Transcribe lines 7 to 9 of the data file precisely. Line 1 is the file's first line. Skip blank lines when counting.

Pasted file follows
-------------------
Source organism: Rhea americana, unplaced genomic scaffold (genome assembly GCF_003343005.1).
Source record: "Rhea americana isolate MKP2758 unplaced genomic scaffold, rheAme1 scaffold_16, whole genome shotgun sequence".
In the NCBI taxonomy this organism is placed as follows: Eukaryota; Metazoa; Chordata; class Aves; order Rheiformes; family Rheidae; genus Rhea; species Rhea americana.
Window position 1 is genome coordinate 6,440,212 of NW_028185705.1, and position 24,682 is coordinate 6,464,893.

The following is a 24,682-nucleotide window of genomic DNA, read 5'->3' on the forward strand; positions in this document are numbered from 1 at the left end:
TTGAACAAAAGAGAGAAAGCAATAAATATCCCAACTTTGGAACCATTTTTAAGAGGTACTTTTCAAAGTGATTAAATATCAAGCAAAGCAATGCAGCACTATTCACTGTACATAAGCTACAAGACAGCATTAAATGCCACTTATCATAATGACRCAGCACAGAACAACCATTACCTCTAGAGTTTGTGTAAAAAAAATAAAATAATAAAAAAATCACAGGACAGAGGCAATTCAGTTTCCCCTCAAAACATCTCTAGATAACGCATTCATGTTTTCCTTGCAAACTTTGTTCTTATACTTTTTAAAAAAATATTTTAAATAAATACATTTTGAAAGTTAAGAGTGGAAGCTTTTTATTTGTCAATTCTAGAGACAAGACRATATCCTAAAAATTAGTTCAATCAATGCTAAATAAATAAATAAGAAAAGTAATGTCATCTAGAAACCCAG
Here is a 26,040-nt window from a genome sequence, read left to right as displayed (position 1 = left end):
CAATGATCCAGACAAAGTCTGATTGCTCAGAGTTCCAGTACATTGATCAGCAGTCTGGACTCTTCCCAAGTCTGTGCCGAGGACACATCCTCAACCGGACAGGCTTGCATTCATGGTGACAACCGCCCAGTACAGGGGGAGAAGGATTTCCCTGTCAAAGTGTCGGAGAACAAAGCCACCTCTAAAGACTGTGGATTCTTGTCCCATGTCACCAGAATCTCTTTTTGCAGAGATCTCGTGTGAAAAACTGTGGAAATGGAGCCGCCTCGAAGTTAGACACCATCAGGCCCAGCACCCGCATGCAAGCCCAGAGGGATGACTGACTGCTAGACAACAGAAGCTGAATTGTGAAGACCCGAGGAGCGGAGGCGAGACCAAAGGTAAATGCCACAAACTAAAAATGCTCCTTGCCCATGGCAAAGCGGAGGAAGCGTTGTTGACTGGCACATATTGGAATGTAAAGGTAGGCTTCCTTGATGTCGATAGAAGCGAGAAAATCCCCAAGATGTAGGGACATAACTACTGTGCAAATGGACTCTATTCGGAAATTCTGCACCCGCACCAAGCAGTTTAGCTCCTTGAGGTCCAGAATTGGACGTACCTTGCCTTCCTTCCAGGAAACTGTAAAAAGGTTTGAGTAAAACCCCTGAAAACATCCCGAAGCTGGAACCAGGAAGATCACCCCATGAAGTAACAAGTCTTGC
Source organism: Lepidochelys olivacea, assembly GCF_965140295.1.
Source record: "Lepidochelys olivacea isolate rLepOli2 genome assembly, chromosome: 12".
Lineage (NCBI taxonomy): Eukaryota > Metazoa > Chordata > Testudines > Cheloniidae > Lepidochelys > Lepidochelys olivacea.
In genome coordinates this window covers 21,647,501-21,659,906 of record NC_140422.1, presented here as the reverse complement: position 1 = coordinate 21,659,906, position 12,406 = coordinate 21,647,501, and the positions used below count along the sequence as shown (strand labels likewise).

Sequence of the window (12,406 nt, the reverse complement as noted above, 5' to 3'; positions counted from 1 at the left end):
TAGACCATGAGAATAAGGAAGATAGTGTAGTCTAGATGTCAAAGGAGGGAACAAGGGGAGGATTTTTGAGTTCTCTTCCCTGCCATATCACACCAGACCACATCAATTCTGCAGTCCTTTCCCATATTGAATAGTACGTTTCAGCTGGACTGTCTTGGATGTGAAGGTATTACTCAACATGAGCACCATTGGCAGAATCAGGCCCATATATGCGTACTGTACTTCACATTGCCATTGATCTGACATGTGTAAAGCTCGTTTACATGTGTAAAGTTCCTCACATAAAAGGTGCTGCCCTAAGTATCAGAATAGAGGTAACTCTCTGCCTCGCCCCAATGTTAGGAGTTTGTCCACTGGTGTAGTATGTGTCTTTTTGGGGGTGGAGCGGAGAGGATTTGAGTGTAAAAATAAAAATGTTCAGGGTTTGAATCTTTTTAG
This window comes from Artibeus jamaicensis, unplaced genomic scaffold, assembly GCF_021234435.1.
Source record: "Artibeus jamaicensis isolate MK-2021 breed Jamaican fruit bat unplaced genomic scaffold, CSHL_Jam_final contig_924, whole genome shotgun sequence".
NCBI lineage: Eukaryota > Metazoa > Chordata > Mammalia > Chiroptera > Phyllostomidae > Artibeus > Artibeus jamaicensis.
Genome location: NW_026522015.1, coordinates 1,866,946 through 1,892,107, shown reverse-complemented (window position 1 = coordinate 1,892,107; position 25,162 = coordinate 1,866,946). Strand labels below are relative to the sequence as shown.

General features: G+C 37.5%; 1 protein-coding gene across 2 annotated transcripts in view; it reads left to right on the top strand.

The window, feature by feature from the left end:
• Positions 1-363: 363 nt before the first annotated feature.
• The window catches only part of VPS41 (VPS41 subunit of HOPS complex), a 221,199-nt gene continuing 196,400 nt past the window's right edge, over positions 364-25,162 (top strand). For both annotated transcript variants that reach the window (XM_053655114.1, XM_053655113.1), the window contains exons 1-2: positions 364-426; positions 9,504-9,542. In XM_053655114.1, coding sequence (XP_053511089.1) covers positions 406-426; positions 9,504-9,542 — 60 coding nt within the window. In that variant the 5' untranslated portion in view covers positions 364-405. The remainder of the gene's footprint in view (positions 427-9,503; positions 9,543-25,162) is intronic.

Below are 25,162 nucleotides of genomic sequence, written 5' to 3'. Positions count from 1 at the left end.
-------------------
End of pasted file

Here is a 26,040-nt window from a genome sequence, read left to right as displayed (position 1 = left end):
CAATGATCCAGACAAAGTCTGATTGCTCAGAGTTCCAGTACATTGATCAGCAGTCTGGACTCTTCCCAAGTCTGTGCCGAGGACACATCCTCAACCGGACAGGCTTGCATTCATGGTGACAACCGCCCAGTACAGGGGGAGAAGGATTTCCCTGTCAAAGTGTCGGAGAACAAAGCCACCTCTAAAGACTGTGGATTCTTGTCCCATGTCACCAGAATCTCTTTTTGCAGAGATCTCGTGTGAAAAACTGTGGAAATGGAGCCGCCTCGAAGTTAGACACCATCAGGCCCAGCACCCGCATGCAAGCCCAGAGGGATGACTGACTGCTAGACAACAGAAGCTGAATTGTGAAGACCCGAGGAGCGGAGGCGAGACCAAAGGTAAATGCCACAAACTAAAAATGCTCCTTGCCCATGGCAAAGCGGAGGAAGCGTTGTTGACTGGCACATATTGGAATGTAAAGGTAGGCTTCCTTGATGTCGATAGAAGCGAGAAAATCCCCAAGATGTAGGGACATAACTACTGTGCAAATGGACTCTATTCGGAAATTCTGCACCCGCACCAAGCAGTTTAGCTCCTTGAGGTCCAGAATTGGACGTACCTTGCCTTCCTTCCAGGAAACTGTAAAAAGGTTTGAGTAAAACCCCTGAAAACATCCCGAAGCTGGAACCAGGAAGATCACCCCATGAAGTAACAAGTCTTGC
Source organism: Lepidochelys olivacea, assembly GCF_965140295.1.